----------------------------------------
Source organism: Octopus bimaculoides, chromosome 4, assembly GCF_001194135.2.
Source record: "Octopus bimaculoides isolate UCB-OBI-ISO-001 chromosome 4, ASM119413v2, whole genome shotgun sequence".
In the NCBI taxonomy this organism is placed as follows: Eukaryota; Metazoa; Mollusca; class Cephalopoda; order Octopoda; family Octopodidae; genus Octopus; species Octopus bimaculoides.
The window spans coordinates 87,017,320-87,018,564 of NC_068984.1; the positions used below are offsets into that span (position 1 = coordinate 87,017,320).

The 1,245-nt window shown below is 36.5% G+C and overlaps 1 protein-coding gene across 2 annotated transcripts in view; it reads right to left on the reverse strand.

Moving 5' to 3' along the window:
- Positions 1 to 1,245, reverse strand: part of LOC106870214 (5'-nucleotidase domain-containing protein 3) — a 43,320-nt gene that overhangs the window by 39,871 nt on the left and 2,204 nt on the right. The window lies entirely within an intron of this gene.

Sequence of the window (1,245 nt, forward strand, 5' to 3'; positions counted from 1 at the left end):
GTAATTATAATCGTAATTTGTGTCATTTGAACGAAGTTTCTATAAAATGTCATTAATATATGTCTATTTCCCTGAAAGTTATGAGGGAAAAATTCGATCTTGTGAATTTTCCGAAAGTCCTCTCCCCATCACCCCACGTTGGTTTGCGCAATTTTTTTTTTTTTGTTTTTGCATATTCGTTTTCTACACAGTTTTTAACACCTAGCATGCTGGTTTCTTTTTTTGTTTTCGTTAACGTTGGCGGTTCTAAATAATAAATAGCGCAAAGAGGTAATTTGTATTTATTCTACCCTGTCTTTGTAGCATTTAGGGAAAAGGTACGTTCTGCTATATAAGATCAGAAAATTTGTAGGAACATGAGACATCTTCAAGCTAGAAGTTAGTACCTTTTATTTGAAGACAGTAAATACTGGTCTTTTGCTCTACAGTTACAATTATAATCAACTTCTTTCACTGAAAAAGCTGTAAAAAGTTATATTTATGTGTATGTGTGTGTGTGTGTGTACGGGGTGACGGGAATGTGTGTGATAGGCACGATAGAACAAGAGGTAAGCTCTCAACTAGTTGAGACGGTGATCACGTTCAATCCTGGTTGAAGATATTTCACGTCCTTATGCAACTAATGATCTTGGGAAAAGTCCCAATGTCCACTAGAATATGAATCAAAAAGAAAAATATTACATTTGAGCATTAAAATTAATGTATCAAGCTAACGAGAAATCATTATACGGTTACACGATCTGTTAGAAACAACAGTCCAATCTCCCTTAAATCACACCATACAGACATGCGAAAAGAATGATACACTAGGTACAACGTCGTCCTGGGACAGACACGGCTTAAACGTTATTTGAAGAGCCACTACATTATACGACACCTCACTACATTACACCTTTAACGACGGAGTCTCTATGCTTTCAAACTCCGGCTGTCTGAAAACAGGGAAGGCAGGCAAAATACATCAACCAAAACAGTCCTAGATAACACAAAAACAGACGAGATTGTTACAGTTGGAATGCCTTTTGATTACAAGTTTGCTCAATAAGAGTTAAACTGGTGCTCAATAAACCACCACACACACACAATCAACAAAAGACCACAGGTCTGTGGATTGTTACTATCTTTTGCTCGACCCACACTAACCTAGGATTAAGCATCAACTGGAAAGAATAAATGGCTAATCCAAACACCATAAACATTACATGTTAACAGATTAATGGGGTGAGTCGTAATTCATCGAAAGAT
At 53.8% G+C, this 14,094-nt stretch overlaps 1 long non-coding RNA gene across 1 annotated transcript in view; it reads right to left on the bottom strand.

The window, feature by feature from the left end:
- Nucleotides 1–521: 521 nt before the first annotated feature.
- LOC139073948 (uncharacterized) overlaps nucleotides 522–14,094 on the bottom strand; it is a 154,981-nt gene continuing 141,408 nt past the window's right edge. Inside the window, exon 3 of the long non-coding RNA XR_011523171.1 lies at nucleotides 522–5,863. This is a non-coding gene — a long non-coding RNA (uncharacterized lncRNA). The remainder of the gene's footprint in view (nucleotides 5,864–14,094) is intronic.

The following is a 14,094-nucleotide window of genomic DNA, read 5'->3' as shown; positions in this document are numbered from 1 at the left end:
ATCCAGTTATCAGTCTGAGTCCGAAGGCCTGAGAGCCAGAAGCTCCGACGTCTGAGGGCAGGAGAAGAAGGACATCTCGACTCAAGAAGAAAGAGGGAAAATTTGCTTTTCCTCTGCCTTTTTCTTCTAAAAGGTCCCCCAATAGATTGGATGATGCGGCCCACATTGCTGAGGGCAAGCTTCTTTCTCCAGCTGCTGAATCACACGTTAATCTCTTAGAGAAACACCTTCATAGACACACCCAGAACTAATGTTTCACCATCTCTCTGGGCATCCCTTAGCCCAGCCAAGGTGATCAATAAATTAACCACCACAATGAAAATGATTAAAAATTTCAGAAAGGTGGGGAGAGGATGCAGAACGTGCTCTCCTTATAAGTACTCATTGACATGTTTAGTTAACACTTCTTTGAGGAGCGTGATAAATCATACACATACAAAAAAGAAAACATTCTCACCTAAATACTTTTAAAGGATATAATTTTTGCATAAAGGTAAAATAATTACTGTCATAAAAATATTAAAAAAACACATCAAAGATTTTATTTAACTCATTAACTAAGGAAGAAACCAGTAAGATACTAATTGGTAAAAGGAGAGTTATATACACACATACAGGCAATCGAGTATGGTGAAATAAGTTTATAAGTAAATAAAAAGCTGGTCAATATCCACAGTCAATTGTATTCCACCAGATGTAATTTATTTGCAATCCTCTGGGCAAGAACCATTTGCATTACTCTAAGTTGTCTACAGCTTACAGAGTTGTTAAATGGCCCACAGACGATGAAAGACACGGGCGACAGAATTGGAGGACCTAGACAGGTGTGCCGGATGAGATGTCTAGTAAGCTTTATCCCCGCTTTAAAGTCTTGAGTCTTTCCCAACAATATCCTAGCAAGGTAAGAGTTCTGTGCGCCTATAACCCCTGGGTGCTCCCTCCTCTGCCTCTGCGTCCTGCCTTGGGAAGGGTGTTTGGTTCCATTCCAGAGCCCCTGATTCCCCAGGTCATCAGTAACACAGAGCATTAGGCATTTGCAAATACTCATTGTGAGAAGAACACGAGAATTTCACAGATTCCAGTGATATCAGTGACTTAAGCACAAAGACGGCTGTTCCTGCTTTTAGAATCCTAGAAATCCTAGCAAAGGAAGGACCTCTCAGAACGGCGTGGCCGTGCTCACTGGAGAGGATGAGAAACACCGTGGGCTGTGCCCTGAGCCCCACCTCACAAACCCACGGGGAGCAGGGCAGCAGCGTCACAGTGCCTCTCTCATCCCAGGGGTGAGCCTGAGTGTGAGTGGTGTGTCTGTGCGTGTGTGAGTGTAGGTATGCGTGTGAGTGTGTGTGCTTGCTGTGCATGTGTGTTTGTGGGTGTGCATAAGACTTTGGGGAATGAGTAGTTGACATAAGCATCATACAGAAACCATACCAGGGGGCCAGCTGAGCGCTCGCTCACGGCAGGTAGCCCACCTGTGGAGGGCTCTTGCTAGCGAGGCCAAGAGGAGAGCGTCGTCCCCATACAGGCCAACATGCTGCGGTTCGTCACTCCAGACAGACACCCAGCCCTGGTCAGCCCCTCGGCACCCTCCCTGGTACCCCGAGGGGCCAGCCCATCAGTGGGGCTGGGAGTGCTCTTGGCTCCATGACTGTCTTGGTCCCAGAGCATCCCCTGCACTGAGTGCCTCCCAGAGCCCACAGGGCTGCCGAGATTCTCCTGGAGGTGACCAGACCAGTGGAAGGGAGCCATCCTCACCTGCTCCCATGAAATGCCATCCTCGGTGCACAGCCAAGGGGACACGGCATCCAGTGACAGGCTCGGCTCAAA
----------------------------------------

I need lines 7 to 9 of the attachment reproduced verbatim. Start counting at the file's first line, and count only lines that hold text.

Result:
- Positions 1 to 1,245, reverse strand: part of LOC106870214 (5'-nucleotidase domain-containing protein 3) — a 43,320-nt gene that overhangs the window by 39,871 nt on the left and 2,204 nt on the right. The window lies entirely within an intron of this gene.

Sequence of the window (1,245 nt, forward strand, 5' to 3'; positions counted from 1 at the left end):
GTAATTATAATCGTAATTTGTGTCATTTGAACGAAGTTTCTATAAAATGTCATTAATATATGTCTATTTCCCTGAAAGTTATGAGGGAAAAATTCGATCTTGTGAATTTTCCGAAAGTCCTCTCCCCATCACCCCACGTTGGTTTGCGCAATTTTTTTTTTTTTGTTTTTGCATATTCGTTTTCTACACAGTTTTTAACACCTAGCATGCTGGTTTCTTTTTTTGTTTTCGTTAACGTTGGCGGTTCTAAATAATAAATAGCGCAAAGAGGTAATTTGTATTTATTCTACCCTGTCTTTGTAGCATTTAGGGAAAAGGTACGTTCTGCTATATAAGATCAGAAAATTTGTAGGAACATGAGACATCTTCAAGCTAGAAGTTAGTACCTTTTATTTGAAGACAGTAAATACTGGTCTTTTGCTCTACAGTTACAATTATAATCAACTTCTTTCACTGAAAAAGCTGTAAAAAGTTATATTTATGTGTATGTGTGTGTGTGTGTGTACGGGGTGACGGGAATGTGTGTGATAGGCACGATAGAACAAGAGGTAAGCTCTCAACTAGTTGAGACGGTGATCACGTTCAATCCTGGTTGAAGATATTTCACGTCCTTATGCAACTAATGATCTTGGGAAAAGTCCCAATGTCCACTAGAATATGAATCAAAAAGAAAAATATTACATTTGAGCATTAAAATTAATGTATCAAGCTAACGAGAAATCATTATACGGTTACACGATCTGTTAGAAACAACAGTCCAATCTCCCTTAAATCACACCATACAGACATGCGAAAAGAATGATACACTAGGTACAACGTCGTCCTGGGACAGACACGGCTTAAACGTTATTTGAAGAGCCACTACATTATACGACACCTCACTACATTACACCTTTAACGACGGAGTCTCTATGCTTTCAAACTCCGGCTGTCTGAAAACAGGGAAGGCAGGCAAAATACATCAACCAAAACAGTCCTAGATAACACAAAAACAGACGAGATTGTTACAGTTGGAATGCCTTTTGATTACAAGTTTGCTCAATAAGAGTTAAACTGGTGCTCAATAAACCACCACACACACACAATCAACAAAAGACCACAGGTCTGTGGATTGTTACTATCTTTTGCTCGACCCACACTAACCTAGGATTAAGCATCAACTGGAAAGAATAAATGGCTAATCCAAACACCATAAACATTACATGTTAACAGATTAATGGGGTGAGTCGTAATTCATCGAAAGAT